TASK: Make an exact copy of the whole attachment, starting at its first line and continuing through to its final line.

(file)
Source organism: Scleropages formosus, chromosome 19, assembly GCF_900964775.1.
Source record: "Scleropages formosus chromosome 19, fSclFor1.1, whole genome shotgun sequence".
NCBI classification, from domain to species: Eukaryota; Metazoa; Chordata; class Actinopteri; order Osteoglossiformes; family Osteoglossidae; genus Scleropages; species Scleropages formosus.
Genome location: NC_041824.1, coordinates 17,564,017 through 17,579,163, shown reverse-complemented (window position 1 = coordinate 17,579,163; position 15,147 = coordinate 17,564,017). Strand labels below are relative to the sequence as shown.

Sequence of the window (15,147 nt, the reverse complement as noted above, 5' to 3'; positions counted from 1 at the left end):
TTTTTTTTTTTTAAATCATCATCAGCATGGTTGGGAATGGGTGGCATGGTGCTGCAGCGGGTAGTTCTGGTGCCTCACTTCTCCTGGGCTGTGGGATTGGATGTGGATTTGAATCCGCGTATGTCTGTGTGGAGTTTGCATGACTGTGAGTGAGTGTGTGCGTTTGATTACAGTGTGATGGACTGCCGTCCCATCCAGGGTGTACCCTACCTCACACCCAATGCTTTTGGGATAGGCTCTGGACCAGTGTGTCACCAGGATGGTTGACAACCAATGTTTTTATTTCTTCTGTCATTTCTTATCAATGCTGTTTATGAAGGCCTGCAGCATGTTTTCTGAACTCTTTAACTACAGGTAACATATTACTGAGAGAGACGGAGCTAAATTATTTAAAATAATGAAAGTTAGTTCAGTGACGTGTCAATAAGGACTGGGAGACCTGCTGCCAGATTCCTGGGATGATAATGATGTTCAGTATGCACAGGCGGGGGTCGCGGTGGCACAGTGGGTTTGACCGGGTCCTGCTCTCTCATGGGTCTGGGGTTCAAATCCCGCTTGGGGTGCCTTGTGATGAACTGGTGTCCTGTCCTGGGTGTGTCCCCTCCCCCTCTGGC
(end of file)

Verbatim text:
Source organism: Scleropages formosus, chromosome 19, assembly GCF_900964775.1.
Source record: "Scleropages formosus chromosome 19, fSclFor1.1, whole genome shotgun sequence".
NCBI classification, from domain to species: Eukaryota; Metazoa; Chordata; class Actinopteri; order Osteoglossiformes; family Osteoglossidae; genus Scleropages; species Scleropages formosus.
Genome location: NC_041824.1, coordinates 17,564,017 through 17,579,163, shown reverse-complemented (window position 1 = coordinate 17,579,163; position 15,147 = coordinate 17,564,017). Strand labels below are relative to the sequence as shown.

Sequence of the window (15,147 nt, the reverse complement as noted above, 5' to 3'; positions counted from 1 at the left end):
TTTTTTTTTTTTAAATCATCATCAGCATGGTTGGGAATGGGTGGCATGGTGCTGCAGCGGGTAGTTCTGGTGCCTCACTTCTCCTGGGCTGTGGGATTGGATGTGGATTTGAATCCGCGTATGTCTGTGTGGAGTTTGCATGACTGTGAGTGAGTGTGTGCGTTTGATTACAGTGTGATGGACTGCCGTCCCATCCAGGGTGTACCCTACCTCACACCCAATGCTTTTGGGATAGGCTCTGGACCAGTGTGTCACCAGGATGGTTGACAACCAATGTTTTTATTTCTTCTGTCATTTCTTATCAATGCTGTTTATGAAGGCCTGCAGCATGTTTTCTGAACTCTTTAACTACAGGTAACATATTACTGAGAGAGACGGAGCTAAATTATTTAAAATAATGAAAGTTAGTTCAGTGACGTGTCAATAAGGACTGGGAGACCTGCTGCCAGATTCCTGGGATGATAATGATGTTCAGTATGCACAGGCGGGGGTCGCGGTGGCACAGTGGGTTTGACCGGGTCCTGCTCTCTCATGGGTCTGGGGTTCAAATCCCGCTTGGGGTGCCTTGTGATGAACTGGTGTCCTGTCCTGGGTGTGTCCCCTCCCCCTCTGGC